The U.S. is in terrible shape right now because far too much influence has been ceded to the financial and corporate elites who have used that influence to game the system and reap rewards that are almost unimaginable. Ordinary working Americans have been left far behind, gasping and on their knees. John Boehner has been one of the leaders of the army of enablers responsible for this abominable state of affairs.
You will not be surprised to hear that all of this money is being used to try to oust Democrats and replace them with Republicans. And where is the money coming from? Silly of you to ask. There is no limit to the amount that an individual, corporation or trade association can give to American Crossroads -- but the group is not required to tell you who those deep-pockets donors might be.
Democrats are doing the same sort of thing, or trying to. But Republicans are outspending Democrats by 7-1 in this kind of "independent" campaign spending. So while Democratic candidates enjoy a big advantage in official campaign funding -- the kind that has limits and disclosure requirements -- this edge is blunted by the wave of "independent" GOP cash. ...
The Supreme Court made all this possible with its ruling earlier this year, in Citizens United v. Federal Election Commission, which legalized unlimited campaign spending by corporations, unions, trade associations and other such entities. And the independent-expenditure groups with the patriotic names are often structured as nonprofits, which means they are not required to disclose their donors publicly. The result is a system in which oil companies opposed to an energy bill that would begin to steer the country away from fossil fuels, or Wall Street firms who want to undo financial regulatory reform and return to the days of the Big Casino, or gazillionaires who want to keep George W. Bush's tax breaks can all spend as much as they like to try to buy Congress for the Republican Party. And they can do it secretly, in the dark, without anyone knowing. It's bad enough that public offices can be purchased. It's unconscionable that we can't even know who the buyers are.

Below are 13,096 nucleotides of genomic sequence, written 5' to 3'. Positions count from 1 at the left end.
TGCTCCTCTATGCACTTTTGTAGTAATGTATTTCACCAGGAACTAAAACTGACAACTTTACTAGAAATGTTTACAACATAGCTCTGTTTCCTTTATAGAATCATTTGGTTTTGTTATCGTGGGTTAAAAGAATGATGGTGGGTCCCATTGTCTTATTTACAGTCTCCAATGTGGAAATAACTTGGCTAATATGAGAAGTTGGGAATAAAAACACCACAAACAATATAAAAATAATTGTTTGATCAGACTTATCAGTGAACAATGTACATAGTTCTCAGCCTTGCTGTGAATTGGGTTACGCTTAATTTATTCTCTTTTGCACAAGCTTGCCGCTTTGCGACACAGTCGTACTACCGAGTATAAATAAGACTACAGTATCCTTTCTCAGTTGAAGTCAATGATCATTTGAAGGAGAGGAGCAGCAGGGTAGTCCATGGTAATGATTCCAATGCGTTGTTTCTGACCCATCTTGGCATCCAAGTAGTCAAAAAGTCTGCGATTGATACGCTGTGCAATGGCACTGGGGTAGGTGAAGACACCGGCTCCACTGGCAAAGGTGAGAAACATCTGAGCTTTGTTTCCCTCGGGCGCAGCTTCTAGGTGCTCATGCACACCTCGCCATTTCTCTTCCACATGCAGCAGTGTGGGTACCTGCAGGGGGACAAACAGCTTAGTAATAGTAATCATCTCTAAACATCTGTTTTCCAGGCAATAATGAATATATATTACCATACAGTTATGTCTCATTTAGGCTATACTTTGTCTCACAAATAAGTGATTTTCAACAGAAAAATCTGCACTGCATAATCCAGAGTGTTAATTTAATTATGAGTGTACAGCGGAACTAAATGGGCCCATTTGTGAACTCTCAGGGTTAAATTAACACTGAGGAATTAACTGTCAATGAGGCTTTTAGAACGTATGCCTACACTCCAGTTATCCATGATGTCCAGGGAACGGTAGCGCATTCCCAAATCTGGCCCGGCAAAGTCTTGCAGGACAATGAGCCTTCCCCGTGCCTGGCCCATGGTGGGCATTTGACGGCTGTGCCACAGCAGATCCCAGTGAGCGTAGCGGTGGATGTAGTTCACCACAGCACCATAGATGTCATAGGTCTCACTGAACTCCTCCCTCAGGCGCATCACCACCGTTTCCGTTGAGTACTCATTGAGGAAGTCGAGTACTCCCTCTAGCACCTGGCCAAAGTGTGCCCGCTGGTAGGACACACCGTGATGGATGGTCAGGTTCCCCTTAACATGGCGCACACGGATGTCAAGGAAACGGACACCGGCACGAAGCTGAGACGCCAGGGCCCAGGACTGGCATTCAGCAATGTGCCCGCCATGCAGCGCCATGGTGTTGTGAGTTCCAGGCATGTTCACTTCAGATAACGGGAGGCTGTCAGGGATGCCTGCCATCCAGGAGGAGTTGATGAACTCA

If you asked Americans how much of the nation's pretax income goes to the top 10 percent of households, it is unlikely they would come anywhere close to 50 percent, which is where it was just before the bubble burst in 2007. That's according to groundbreaking research by economists Thomas Piketty, of the Paris School of Economics, and Emmanuel Saez, of the University of California at Berkeley, who last week won one of this year's MacArthur Foundation "genius" grants.
It wasn't always that way. From World War II until 1976, considered by many as the "golden years" for the U.S. economy, the top 10 percent of the population took home less than a third of the income generated by the private economy. But since then, according to Saez and Piketty, virtually all of the benefits of economic growth have gone to households that, in today's terms, earn more than $110,000 a year.